21st of August 2014


Elizabeth Messina

(via fairypunk)

4th of October 2013


Abandoned Los Feliz Murder Mansion

It’s a murder mystery that has puzzled the Los Feliz neighborhood in Los Angeles since 1959. On the night of December 6, 1959, in a mansion that sits on a Los Feliz hilltop, Dr. Harold Perelson struck his wife to death with a hammer, severely beat his 18-year-old daughter, and then ended his own life by drinking a glass of acid. Police found Perelson lying dead on the floor next to his wife’s blood-soaked bed. He was still clutching the hammer. On a nightstand next to his bed, investigators found an open copy of Dante’s “Divine Comedy,” which was opened to Canto 1. “Midway upon the journey of our life I found myself within a forest dark, for the straightforward pathway had been lost … ,” read the passage.

For the next fifty years, the mansion would remain completely untouched and uninhabited by anyone.

A year after the gruesome murder-suicide, the mansion was sold to a couple, Emily and Julian Enriquez, who only used the 5,050-square-foot house as a storage site. Neighbors recall seeing the couple bringing boxes to the mansion, but never staying overnight. In 1994, Rudy Enriquez inherited the house and, like his parents, neither stayed nor made any changes to the Perelson’s old decor.

Local neighbors and brave visitors of the Perelson mansion have shared their tales. Through grimy windows, one can see a 1950s-style television set, a Christmas tree, and neatly-wrapped gifts. The furniture is covered in a thick layer of dust and the living room remains the exact same as it was that one December night as shown in the pictures above.

Rudy Enriquez, now a 77-year old retired music manager, has refused to sell the property. The exterior of the mansion is in slow decay, and the local neighbors have had to pitch in to help maintain the property.

Though no one has been formally invited into the home, it is rumored that the mansion attracted trespassers for some time. Former neighbors have even witnessed people having picnics in the backyard. One trespasser alleges that the house is haunted and that she was bitten by a black widow spider upon trying to break in. An alarm system has been installed and, to this day, remains one of the only changes made to the Perelson’s old home.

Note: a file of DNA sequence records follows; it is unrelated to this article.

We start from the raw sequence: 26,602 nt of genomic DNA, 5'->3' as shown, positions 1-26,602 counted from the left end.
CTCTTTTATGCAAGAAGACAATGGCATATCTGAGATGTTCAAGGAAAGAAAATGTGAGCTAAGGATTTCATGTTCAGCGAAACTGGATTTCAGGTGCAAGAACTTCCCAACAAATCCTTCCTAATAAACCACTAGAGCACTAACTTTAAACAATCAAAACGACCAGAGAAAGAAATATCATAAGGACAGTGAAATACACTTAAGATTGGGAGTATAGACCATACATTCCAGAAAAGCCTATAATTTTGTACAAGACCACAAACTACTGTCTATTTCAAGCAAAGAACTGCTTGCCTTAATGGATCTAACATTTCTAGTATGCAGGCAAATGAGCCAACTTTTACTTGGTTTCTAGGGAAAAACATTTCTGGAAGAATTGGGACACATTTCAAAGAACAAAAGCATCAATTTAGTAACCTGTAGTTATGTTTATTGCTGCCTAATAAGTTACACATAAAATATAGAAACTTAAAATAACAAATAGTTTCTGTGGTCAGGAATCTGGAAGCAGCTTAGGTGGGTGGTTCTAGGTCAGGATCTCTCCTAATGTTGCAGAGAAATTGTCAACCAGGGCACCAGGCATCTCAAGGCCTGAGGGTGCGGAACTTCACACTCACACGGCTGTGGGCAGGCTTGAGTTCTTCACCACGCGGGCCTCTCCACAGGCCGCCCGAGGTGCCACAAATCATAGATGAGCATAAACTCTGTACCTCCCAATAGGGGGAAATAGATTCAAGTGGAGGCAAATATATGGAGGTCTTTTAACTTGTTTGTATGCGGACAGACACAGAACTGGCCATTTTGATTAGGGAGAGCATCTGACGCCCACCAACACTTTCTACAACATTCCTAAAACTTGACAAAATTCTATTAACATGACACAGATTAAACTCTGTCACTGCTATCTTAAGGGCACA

No one knows what exactly prompted Dr. Perelson to commit those atrocities fifty years ago. Some have speculated financial woes, while others have dug up old, unconfirmed rumors of Dr. Perelson having been secretly hospitalized. All three Perelson children survived the incident, though none have been mentioned in the media since.

What remains an even larger mystery is why the current owner has left the scene of the crime almost exactly as it was in 1959.

source 1, 2, 3

(via odditiesoflife)

26th of April 2013
7th of April 2013

They exist. Google it ._.


They exist.
Google it ._.

20th of February 2013




On connaît tous cette tendance, mais allons JUSQU’AU BOUT du truc. Genre, pour un soir, devenons une créature de la mer et Dansons sur du mi-dubstep mi-electro90’s.



Le délire, c’est ça. Un punk de la mer.

Si tu veux en devenir un, vieeeeens par là, bébé…

(Source: )

15th of December 2012
8th of July 2012
4th of July 2012

Are future scientists … to be found by chance among the most serious students who apply themselves, the winners of prizes and the winners of competitions? At times, yes, but not always… . A good deal more worthy of preference by the clear-sighted teacher will be those students who are somewhat headstrong, contemptuous of first place, insensible to the inducements of vanity, and who being endowed with an abundance of restless imagination spend their energy in the pursuit of literature, art, philosophy, and all the recreations of mind and body. To him who observes them from afar. it appears as though they are scattering and dissipating their energies, while in reality they are channeling and strengthening them. — Ramon y Cajal


The artform of tattooing precedes human civilization or written language. The earliest tattooing instruments were made out of bone and dated to be from the Upper Paleolithic era. These ladies from the late 19th-20th century turned themselves into a skin an ink mural, either inspired by Polynesians or Native Americans they had met, or just in order to make a living in a side show. What they did was verging on taboo, revealing so much skin, and exhibiting such a primarily masculine body decoration. Irene Woodward, one such lady, is freaking awesome. “Her dad died during a Native American raid in 1879, but the attackers were frightened by Irene’s tatts and released her and her brother.” Nora Hildebrandt claimed the pain of tattooing blinded her. Having never gotten one myself, I wonder if modern techniques hurt as much as antiquated ones.

Here are some awesomely tattooed ladies of the late 19th-early 20th century. These pictures look so modern, since they’re not in normal garb of the era. It’s fascinating to see a cultural practice of many tribal non-western societies on Victorian women, when they are usually very prim and proper in photographs.

And here’s a bit of tattoo history:


(Source: bizarremag.com)

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